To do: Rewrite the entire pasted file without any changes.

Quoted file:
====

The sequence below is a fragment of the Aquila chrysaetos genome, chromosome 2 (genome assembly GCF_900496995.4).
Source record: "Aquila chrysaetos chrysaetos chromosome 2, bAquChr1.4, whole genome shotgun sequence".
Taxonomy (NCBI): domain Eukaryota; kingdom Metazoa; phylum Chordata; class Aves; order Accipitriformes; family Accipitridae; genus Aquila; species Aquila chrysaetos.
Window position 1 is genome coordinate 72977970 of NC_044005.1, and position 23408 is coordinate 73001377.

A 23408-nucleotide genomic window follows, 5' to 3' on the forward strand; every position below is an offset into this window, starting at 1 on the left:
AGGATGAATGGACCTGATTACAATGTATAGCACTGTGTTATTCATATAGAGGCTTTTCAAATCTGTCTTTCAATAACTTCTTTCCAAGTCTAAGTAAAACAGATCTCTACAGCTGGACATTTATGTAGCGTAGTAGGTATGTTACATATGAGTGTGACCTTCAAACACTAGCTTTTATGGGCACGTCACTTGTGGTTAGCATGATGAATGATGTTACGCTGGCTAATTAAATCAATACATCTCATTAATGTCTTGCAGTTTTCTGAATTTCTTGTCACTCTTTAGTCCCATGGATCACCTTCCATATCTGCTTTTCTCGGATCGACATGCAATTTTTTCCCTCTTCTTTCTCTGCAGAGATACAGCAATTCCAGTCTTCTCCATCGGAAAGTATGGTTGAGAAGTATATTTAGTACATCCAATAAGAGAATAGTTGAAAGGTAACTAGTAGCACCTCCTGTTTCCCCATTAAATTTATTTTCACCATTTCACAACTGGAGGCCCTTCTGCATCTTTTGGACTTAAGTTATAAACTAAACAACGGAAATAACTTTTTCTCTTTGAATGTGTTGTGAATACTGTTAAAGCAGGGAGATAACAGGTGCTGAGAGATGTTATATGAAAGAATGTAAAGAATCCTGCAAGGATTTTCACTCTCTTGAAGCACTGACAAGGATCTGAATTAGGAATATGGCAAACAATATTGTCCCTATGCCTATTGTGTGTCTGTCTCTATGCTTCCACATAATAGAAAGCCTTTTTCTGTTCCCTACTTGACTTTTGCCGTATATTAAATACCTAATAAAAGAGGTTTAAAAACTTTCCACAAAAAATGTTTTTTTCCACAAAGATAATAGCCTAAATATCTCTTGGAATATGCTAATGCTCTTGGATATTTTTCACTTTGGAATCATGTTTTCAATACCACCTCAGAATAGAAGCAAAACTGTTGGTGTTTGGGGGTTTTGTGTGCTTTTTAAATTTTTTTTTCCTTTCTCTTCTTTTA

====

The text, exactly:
The sequence below is a fragment of the Aquila chrysaetos genome, chromosome 2 (genome assembly GCF_900496995.4).
Source record: "Aquila chrysaetos chrysaetos chromosome 2, bAquChr1.4, whole genome shotgun sequence".
Taxonomy (NCBI): domain Eukaryota; kingdom Metazoa; phylum Chordata; class Aves; order Accipitriformes; family Accipitridae; genus Aquila; species Aquila chrysaetos.
Window position 1 is genome coordinate 72977970 of NC_044005.1, and position 23408 is coordinate 73001377.

A 23408-nucleotide genomic window follows, 5' to 3' on the forward strand; every position below is an offset into this window, starting at 1 on the left:
AGGATGAATGGACCTGATTACAATGTATAGCACTGTGTTATTCATATAGAGGCTTTTCAAATCTGTCTTTCAATAACTTCTTTCCAAGTCTAAGTAAAACAGATCTCTACAGCTGGACATTTATGTAGCGTAGTAGGTATGTTACATATGAGTGTGACCTTCAAACACTAGCTTTTATGGGCACGTCACTTGTGGTTAGCATGATGAATGATGTTACGCTGGCTAATTAAATCAATACATCTCATTAATGTCTTGCAGTTTTCTGAATTTCTTGTCACTCTTTAGTCCCATGGATCACCTTCCATATCTGCTTTTCTCGGATCGACATGCAATTTTTTCCCTCTTCTTTCTCTGCAGAGATACAGCAATTCCAGTCTTCTCCATCGGAAAGTATGGTTGAGAAGTATATTTAGTACATCCAATAAGAGAATAGTTGAAAGGTAACTAGTAGCACCTCCTGTTTCCCCATTAAATTTATTTTCACCATTTCACAACTGGAGGCCCTTCTGCATCTTTTGGACTTAAGTTATAAACTAAACAACGGAAATAACTTTTTCTCTTTGAATGTGTTGTGAATACTGTTAAAGCAGGGAGATAACAGGTGCTGAGAGATGTTATATGAAAGAATGTAAAGAATCCTGCAAGGATTTTCACTCTCTTGAAGCACTGACAAGGATCTGAATTAGGAATATGGCAAACAATATTGTCCCTATGCCTATTGTGTGTCTGTCTCTATGCTTCCACATAATAGAAAGCCTTTTTCTGTTCCCTACTTGACTTTTGCCGTATATTAAATACCTAATAAAAGAGGTTTAAAAACTTTCCACAAAAAATGTTTTTTTCCACAAAGATAATAGCCTAAATATCTCTTGGAATATGCTAATGCTCTTGGATATTTTTCACTTTGGAATCATGTTTTCAATACCACCTCAGAATAGAAGCAAAACTGTTGGTGTTTGGGGGTTTTGTGTGCTTTTTAAATTTTTTTTTCCTTTCTCTTCTTTTA